Ford Motor Company employs 18 smell assessors in Nanjing, whose job it is to huff various materials before they go into a vehicle’s production. If any part smells too strongly, the “golden noses” request they be sent back to the supplier and substituted.

As persnickety as that sounds, it’s not the first time Ford has gone to great lengths to appease the olfactory senses of Chinese buyers. Lincoln Continentals imported from America are equipped with odor-absorbing carbon sheets prior to their long journey across the Pacific.

“When I lived in the United States I might look at the suspension or the engine,” said Don Yu, general manager at CGT, which makes materials to cover seats and dashboards for General Motors, Volkswagen, and Ford. “In China, though, people open the car and sit inside, if the smell isn’t good enough they think it will jeopardize their health.”

While it’s a little odd to think about a country with a penchant for baseless alternative medicine and some of the worst building safety regulations on the planet as “health-minded,” China’s air pollution problems have created a backlash. Heavy smog has resulted in the nation implementing fiercely rigid emission laws and convinced its occupants to consider the air they breathe a little more often.

Whether it’s a cheap hatchback wreaking of melted plastics or a stately luxury sedan emitting the aroma of treated leather, China’s not interested. Drivers will scrub down their interiors with water and vinegar solutions after purchase or head to a car wash offering ozone sterilization services that claim to eliminate toxins.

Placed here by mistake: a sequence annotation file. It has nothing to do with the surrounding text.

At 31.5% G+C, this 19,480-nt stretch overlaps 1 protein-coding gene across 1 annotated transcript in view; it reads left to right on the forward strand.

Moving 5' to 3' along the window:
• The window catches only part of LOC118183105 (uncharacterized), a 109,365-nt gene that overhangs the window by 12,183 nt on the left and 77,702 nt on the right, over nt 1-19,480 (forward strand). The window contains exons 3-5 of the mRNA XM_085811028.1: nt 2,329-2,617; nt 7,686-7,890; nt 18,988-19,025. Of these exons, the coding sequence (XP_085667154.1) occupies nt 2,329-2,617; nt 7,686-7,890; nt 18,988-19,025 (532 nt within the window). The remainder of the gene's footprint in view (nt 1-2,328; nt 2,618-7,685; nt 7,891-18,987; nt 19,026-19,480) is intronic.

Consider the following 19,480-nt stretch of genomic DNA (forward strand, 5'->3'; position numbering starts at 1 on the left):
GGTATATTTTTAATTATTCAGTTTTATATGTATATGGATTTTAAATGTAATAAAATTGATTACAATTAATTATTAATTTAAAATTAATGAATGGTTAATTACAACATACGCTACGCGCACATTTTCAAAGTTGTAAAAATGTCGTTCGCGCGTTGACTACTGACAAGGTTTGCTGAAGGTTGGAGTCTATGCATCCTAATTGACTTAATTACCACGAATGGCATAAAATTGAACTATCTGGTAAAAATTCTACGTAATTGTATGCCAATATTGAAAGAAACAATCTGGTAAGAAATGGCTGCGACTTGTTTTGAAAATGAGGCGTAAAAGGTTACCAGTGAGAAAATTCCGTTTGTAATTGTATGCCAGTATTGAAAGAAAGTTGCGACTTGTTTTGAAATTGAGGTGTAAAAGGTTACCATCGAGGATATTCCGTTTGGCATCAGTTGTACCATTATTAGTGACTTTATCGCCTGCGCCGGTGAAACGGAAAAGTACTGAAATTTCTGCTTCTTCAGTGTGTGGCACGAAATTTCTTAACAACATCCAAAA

Unpleasant interior odor was Chinese motorists’ chief concern for both 2015 and 2016, according to J.D. Power.

“Smog and indoor pollution have made Chinese consumers paranoid about smells in new cars, and thus the problem is actually exaggerated,” Jeff Cai, general manager of auto product and quality at J.D. Power China, said in an interview with Bloomberg. “On the other hand, there’s a group of consumers in Europe and U.S. who are so fond of it that they will buy new car smell spray to keep it as long as possible.”

[Image: Tony Alter/ Flickr ( CC BY 2.0)]

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3 of 31 comments
  • Mchan1 Mchan1 on Jul 20, 2017